In the early days, mining was done by hand and lit by candle. Miners were mostly immigrants from Ireland and Cornwall, England. Some men began working at age 10 or younger. Injuries and accidents were common.

With each new operation of the mine, new technologies were added such as electric mine carts, headlamps, and power drills, which made the mine increasingly more productive and safer for miners.

Miners enjoying lunch underground during the 1942-1958 revival. At this point hard hats had replaced leather caps, and headlamps had replaced candles. (Provided / University of Vermont Archives)
Miners enjoying lunch underground during the 1942-1958 revival. At this point hard hats had replaced leather caps, and headlamps had replaced candles. (Provided / University of Vermont Archives)

The final campaign coincided with World War II and the Korean War, running from 1943-1958. As the largest copper mine in New England at the time, the Elizabeth Mine played an integral part in supplying the war efforts. Among other uses, copper was a critical resource to the burgeoning air force of the era—1,000 pounds of copper were required for a single fighter plane.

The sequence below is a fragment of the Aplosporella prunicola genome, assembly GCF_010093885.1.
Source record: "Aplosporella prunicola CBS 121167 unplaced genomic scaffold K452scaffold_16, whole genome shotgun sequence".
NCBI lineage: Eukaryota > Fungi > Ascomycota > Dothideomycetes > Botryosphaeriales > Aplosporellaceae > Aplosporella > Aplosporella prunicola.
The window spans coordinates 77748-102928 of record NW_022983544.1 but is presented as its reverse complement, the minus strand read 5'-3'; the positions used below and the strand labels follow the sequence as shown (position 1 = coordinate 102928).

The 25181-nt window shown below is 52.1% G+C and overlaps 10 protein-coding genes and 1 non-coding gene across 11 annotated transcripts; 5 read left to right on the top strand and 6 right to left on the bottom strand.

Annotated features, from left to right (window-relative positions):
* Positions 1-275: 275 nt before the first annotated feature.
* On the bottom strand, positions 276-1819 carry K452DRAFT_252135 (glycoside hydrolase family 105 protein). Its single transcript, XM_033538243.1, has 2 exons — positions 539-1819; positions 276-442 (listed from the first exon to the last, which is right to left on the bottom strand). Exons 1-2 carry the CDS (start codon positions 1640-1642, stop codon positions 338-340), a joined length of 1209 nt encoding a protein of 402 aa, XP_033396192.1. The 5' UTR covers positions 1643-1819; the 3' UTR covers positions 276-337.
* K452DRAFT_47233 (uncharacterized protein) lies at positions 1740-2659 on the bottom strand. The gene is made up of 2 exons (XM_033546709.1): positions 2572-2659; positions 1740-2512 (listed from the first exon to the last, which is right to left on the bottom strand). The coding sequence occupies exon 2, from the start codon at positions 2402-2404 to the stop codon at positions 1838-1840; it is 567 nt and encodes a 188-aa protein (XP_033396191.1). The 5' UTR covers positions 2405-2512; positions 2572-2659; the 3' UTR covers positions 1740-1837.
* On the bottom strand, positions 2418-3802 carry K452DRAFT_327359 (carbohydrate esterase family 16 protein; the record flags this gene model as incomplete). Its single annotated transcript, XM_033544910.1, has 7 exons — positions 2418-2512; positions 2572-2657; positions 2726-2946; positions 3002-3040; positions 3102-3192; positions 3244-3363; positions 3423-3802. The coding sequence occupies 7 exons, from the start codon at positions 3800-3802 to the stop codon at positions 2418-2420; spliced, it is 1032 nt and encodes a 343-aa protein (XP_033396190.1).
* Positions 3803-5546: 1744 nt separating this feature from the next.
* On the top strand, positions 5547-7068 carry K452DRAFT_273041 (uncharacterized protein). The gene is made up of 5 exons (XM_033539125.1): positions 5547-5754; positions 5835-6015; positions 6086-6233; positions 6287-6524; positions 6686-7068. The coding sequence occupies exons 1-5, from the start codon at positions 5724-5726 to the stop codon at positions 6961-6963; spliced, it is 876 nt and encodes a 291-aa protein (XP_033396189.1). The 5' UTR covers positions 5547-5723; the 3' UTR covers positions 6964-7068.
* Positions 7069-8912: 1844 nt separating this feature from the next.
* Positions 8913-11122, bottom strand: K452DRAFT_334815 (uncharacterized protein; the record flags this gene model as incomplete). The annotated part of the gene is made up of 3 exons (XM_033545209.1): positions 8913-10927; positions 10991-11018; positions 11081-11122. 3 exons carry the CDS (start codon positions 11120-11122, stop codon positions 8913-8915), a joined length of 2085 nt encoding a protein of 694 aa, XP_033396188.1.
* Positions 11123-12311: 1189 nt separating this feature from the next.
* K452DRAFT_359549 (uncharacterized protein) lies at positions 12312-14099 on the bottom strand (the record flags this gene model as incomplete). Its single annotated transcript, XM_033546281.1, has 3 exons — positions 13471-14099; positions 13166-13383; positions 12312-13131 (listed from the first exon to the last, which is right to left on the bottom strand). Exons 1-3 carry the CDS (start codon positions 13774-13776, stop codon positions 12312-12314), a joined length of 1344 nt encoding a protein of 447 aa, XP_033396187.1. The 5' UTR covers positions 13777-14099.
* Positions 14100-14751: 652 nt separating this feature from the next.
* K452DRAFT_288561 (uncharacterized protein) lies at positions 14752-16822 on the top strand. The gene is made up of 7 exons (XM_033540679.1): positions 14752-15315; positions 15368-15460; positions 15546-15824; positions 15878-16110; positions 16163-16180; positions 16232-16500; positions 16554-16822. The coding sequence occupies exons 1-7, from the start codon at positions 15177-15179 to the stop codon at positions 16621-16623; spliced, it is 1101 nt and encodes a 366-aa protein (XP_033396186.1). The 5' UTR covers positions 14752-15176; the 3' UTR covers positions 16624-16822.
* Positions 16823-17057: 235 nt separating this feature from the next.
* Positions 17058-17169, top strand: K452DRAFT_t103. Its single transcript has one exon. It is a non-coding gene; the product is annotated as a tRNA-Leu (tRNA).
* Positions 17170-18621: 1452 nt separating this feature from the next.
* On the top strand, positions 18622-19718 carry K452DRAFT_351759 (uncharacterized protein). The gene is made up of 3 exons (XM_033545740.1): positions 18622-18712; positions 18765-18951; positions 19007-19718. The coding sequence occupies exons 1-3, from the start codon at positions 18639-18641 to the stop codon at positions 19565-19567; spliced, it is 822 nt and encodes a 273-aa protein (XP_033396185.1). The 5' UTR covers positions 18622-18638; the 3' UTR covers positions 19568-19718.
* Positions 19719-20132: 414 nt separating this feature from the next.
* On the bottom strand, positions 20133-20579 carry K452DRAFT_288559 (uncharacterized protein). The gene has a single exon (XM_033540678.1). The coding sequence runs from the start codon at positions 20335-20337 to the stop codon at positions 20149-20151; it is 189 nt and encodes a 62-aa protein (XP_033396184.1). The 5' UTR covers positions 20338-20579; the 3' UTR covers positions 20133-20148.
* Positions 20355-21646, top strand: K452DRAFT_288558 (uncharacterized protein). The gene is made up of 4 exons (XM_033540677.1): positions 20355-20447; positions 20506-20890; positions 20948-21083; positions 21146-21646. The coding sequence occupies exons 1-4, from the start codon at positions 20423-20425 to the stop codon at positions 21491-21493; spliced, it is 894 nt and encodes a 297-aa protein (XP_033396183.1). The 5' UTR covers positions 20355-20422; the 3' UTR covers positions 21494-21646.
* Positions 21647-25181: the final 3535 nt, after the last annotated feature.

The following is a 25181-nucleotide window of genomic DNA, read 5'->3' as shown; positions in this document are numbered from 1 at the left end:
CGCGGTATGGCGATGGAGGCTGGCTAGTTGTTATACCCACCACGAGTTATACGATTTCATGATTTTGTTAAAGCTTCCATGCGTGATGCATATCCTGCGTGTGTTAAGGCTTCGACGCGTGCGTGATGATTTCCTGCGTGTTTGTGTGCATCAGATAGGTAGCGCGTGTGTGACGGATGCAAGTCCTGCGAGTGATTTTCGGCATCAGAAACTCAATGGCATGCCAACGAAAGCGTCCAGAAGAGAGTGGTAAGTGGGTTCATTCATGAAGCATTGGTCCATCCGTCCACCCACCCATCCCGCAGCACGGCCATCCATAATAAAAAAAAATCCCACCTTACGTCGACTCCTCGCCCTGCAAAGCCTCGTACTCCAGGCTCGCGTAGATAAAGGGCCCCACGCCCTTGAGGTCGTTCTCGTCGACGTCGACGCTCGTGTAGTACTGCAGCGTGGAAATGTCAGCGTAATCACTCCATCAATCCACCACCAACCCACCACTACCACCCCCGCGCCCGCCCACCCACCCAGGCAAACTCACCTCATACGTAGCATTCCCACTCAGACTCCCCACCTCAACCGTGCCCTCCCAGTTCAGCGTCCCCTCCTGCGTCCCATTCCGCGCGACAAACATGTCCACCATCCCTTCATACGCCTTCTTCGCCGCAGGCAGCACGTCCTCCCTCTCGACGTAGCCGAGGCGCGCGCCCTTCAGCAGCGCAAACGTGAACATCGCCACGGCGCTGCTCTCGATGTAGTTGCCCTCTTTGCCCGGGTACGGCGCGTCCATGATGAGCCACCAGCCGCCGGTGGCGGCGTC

In total, miners extracted approximately 100 million pounds of copper.


The mine “meant almost everything. It was an economic engine for the community, there’s no doubt about it,” said Bob Johnston, the previous town historian in Strafford.

When the mines closed for the last time, 47 acres of waste material remained— about 4 million tons of toxic tailings.

In 1996, a study group formed to assess the environmental impacts. A U.S. geological survey found that every day 500 pounds of metals were draining from the mine site directly into the Ompompanoosuc River and, from there, the Connecticut eight and a half miles downstream.

Water leaching from the site was measured with a pH of one—equivalent to human stomach acid.